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Superlative: An adjective indicating the highest degree, usually ending ­est.
Simple sentence: A sentence that contains only one clause.
Simile: A comparison that includes the words `like' or `as'.
Semantics: The study of word meanings.
Repair: In conversation, a repair resolves a problem that has arisen ­ e.g. speakers may correct
themselves if something has been said in error.
Register: A form of language appropriate to a particular situation.
Received Pronunciation: The accent associated with upper-class speakers of English.…read more

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Standard English: The vocabulary and grammar associated with educated users of the language.
Sociolect: A variety of language (or dialect) used by a particular social group.
Passive voice: When the subject of a verb is the element affected by the action (e.g. `The burglar was
caught by the police').
Parallelism: Occurs when phrases or sentences have a similar pattern or structure (also known as
`parallel structure')
Onomatopoeia: When the sound of a word echoes its meaning (e.g. `buzz', `splash').…read more

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Morphology: The study of the structure of words.
Idiom: An expression whose meaning cannot be understood from the meanings of the individual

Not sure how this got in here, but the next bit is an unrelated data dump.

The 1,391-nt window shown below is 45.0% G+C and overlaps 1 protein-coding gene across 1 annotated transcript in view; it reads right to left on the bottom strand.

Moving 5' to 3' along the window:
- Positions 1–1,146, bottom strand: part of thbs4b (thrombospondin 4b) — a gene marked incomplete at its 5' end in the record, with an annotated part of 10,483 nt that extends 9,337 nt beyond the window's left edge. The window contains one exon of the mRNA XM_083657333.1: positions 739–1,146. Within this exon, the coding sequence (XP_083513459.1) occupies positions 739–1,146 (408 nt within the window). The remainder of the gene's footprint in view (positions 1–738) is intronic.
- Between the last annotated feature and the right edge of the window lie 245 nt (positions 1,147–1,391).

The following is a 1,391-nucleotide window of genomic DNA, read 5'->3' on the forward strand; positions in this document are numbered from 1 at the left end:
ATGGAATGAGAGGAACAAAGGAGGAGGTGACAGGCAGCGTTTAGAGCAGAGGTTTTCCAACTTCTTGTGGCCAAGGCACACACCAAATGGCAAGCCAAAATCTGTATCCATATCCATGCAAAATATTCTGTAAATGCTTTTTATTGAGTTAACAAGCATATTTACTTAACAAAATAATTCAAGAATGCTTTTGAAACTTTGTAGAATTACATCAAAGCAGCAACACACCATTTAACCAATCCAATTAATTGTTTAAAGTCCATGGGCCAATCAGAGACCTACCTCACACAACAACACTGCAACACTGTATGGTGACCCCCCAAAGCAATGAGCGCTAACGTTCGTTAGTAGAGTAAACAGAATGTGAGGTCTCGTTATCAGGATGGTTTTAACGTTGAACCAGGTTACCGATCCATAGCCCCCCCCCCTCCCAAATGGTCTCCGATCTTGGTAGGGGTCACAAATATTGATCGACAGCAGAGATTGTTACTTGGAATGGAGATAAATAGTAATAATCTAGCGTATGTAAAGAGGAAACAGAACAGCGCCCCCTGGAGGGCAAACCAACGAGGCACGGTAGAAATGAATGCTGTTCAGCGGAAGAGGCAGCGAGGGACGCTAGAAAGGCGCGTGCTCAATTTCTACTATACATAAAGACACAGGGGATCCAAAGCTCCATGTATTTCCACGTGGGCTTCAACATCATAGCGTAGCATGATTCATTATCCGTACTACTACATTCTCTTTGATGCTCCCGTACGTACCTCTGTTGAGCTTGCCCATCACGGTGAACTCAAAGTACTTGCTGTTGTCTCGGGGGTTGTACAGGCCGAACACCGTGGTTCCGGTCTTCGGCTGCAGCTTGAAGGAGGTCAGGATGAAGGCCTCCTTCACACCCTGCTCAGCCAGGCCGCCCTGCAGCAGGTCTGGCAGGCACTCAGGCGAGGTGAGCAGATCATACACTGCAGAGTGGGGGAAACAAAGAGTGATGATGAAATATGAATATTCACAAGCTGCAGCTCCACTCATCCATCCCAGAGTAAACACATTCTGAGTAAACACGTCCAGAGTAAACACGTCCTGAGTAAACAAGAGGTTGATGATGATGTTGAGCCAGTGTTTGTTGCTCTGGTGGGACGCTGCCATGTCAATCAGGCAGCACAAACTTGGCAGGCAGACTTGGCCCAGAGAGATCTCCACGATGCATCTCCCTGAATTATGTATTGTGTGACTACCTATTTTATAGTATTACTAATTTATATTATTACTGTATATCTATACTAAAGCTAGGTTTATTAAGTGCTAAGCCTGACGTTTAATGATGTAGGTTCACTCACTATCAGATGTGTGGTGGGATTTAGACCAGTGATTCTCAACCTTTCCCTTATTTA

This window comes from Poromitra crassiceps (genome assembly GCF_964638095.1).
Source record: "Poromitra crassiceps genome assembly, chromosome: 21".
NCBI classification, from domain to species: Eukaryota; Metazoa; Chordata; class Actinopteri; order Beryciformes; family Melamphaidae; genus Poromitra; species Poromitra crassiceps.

words that make up the expression.…read more

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Morpheme: The smallest unit of language that expresses meaning or serves a grammatical function;
always a letter or group of letters.
Monosyllabic words: Words of one syllable.
Pejoration: A shift in the meaning of a word so that its meaning becomes less positive.
Modifier: A word that gives more information about a head word.
Modal auxiliary: Auxiliary verbs which are only ever used in conjunction with a main verb (e.g. `can',
Head word: The main word of phrase.…read more

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Divergence: When the speech styles of two or more people move away from each other.
Compound: A word or expression formed from the combination of other words (e.g. `blackbird', or
`head waiter').…read more

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Dialect: A variety of language with distinctive features of vocabulary, grammar and accent (e.g.
regional dialects).
Determiner: A word used before a noun to indicate quantity, identity or significance (e.g. `a', `the',
Descriptivism: An approach to the study of language that describes how language is used but does
not judge language use as correct or incorrect.
Denotation: The straightforward, objective meaning of a word (i.e. its dictionary definition).
Deixis: Deictic expressions cannot be understood unless the context of the utterance is known (e.g.…read more

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Asyndetic listing: Listing which does not involve the use of conjunctions.
Assonance: When the vowel sounds in the middle of two or more words are similar.
Antonym: A word that is opposite in meaning to another word.
Anaphoric reference: A word or expression in a text that refers back to another part of the text.
Amelioration: A change in meaning of a word that gives the word a meaning that is more positive.
Alliteration: When two or more words begin with the same sound.…read more


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